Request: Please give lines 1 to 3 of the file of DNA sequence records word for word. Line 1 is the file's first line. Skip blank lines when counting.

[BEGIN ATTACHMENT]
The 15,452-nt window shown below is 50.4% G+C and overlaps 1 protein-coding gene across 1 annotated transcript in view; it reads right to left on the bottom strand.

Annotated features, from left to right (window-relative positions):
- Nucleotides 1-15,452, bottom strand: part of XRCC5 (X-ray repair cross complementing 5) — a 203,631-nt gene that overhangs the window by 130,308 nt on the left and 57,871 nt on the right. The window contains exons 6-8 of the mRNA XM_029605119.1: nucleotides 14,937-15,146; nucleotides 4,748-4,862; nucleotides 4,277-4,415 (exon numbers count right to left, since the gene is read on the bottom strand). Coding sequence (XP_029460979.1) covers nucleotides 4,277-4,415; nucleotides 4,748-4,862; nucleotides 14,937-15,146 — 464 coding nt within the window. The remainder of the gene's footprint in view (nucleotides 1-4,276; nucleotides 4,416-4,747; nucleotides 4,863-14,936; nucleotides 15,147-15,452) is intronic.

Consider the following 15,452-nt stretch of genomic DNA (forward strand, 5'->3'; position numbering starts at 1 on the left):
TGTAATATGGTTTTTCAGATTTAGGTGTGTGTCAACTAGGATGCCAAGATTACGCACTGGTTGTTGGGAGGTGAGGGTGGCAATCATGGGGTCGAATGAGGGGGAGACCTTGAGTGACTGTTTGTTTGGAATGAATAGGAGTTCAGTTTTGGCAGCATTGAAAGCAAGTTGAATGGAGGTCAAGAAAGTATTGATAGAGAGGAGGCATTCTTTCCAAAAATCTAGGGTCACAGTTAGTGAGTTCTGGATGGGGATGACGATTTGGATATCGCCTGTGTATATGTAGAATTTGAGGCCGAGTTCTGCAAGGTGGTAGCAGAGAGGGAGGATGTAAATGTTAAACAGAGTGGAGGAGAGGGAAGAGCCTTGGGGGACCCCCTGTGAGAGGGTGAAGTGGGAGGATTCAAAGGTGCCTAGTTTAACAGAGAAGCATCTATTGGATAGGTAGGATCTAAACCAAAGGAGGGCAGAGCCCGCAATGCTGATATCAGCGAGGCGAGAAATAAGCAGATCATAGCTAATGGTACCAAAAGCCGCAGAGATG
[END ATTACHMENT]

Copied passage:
The 15,452-nt window shown below is 50.4% G+C and overlaps 1 protein-coding gene across 1 annotated transcript in view; it reads right to left on the bottom strand.

Annotated features, from left to right (window-relative positions):
- Nucleotides 1-15,452, bottom strand: part of XRCC5 (X-ray repair cross complementing 5) — a 203,631-nt gene that overhangs the window by 130,308 nt on the left and 57,871 nt on the right. The window contains exons 6-8 of the mRNA XM_029605119.1: nucleotides 14,937-15,146; nucleotides 4,748-4,862; nucleotides 4,277-4,415 (exon numbers count right to left, since the gene is read on the bottom strand). Coding sequence (XP_029460979.1) covers nucleotides 4,277-4,415; nucleotides 4,748-4,862; nucleotides 14,937-15,146 — 464 coding nt within the window. The remainder of the gene's footprint in view (nucleotides 1-4,276; nucleotides 4,416-4,747; nucleotides 4,863-14,936; nucleotides 15,147-15,452) is intronic.